21

In short my question is: Why is a user not added to an engagement plan until the session of a user is timed out?

My setup: I am running Sitecore 8.1.3 and I have created a simple engagement plan, which simply sends a confirmation mail to a user stating that he has subscribed to a newsletter. It consists of 3 elements:

  1. Initial state with a timeout of 1 minute
  2. Condition which is always evaluated to true
  3. Action which sends a campaign (EXM) mail to the user

I add the user to the engagement via a rule action on a goal.

The waiting game: When the user submits to a newsletter I trigger the goal and from the logs, I can see that the user is added to the engagement plan, however I can't see the user in the Engagement Plan supervisor and no mails are send. Only when the session of the user times out (20 minutes after the last page view), the user is added to the engagement plan, which i can verify by looking at the xDB and using the EA supervisor. Only after I can see that the user is indeed added to the engagement plan, he is process through the plan.

Have I misunderstood something, or are engagement plans not suitable for sending notifications to users immediately? I know that i could simply add an action to the goal that sends an email, but my customer plans to do more elaborate things as part of the sign-up process.

Edit: I know that Sitecore provides a module called "Live session agent", but I am unsure if that would solve my questions, based on the documentation that Sitecore provided (https://dev.sitecore.net/Downloads/Engagement_Automation_Live_Session_Agent.aspx)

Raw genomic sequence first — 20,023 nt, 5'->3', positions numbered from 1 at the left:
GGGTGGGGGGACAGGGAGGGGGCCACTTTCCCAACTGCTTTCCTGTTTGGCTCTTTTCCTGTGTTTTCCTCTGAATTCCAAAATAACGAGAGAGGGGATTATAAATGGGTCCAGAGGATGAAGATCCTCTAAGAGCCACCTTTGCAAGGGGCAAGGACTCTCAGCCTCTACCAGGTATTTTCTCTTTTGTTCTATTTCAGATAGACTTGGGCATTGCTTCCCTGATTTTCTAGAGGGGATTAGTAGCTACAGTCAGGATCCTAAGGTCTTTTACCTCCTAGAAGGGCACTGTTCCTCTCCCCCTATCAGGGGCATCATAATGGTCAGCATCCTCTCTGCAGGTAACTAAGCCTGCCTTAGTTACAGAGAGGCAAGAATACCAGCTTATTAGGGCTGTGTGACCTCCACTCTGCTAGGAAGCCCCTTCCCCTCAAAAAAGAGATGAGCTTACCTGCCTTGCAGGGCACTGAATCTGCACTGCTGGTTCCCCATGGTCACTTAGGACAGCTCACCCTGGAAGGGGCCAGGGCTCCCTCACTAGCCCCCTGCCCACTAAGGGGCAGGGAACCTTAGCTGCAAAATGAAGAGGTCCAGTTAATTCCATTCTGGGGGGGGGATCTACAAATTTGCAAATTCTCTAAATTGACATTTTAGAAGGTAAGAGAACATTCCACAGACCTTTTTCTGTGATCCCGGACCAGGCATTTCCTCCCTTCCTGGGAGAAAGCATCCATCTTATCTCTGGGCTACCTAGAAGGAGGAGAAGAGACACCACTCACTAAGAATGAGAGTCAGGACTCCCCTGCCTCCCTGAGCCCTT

16

This is because the user is not flushed to MongoDB before SessionEnd. There are various reasons for this1, one being that you want to minimize the writes to MongoDB.

If you need to do something immediately you can manually flush the user session, but keep in mind that it can have side effects, so consider if it's absolutely required.

You can abandon the session like this:

Sitecore.Analytics.Tracker.Current.EndTracking();
HttpContext.Current.Session.Abandon();

1 There's a bit more to it than just performance. Once you have a user session that contact is locked (to that specific web cluster) for the duration of the session. This mean other server roles will not be able to modify the contact during this period. Consider this scenario: You have a job running on your CM server which synchronises contact information from your CRM system. At the same time the user is browsing the website (on the CD server) and updates her contact info. Sitecore knows how to merge your changes upon flushing the user session, but you have to be aware of this yourself if you create a job which needs to modify the user.

  • 3
    The issue here will be the user might be doing other things on the site, and if any of them are using the session then it cause side effects. – Steve Newstead Oct 13 '16 at 8:32
  • 2
    Obviously. Updated answer to make it a bit clearer – Jacob Nielsen Oct 13 '16 at 8:35
  • Thank you for the input @JacobNielsen. As SteveNewstead also mentioned I would definitely use this in Dev/Test to test my flows, but the editors in production are not aware of this limitation at the moment (I was waiting to tell them, until i had a greater understanding of the issue). – pwind Oct 13 '16 at 8:45
4

This is because xDB data is not committed until after the user's session ends.

This link contains a little more information on why that is: https://doc.sitecore.net/sitecore_experience_platform/setting_up__maintaining/xdb/session_state/session_state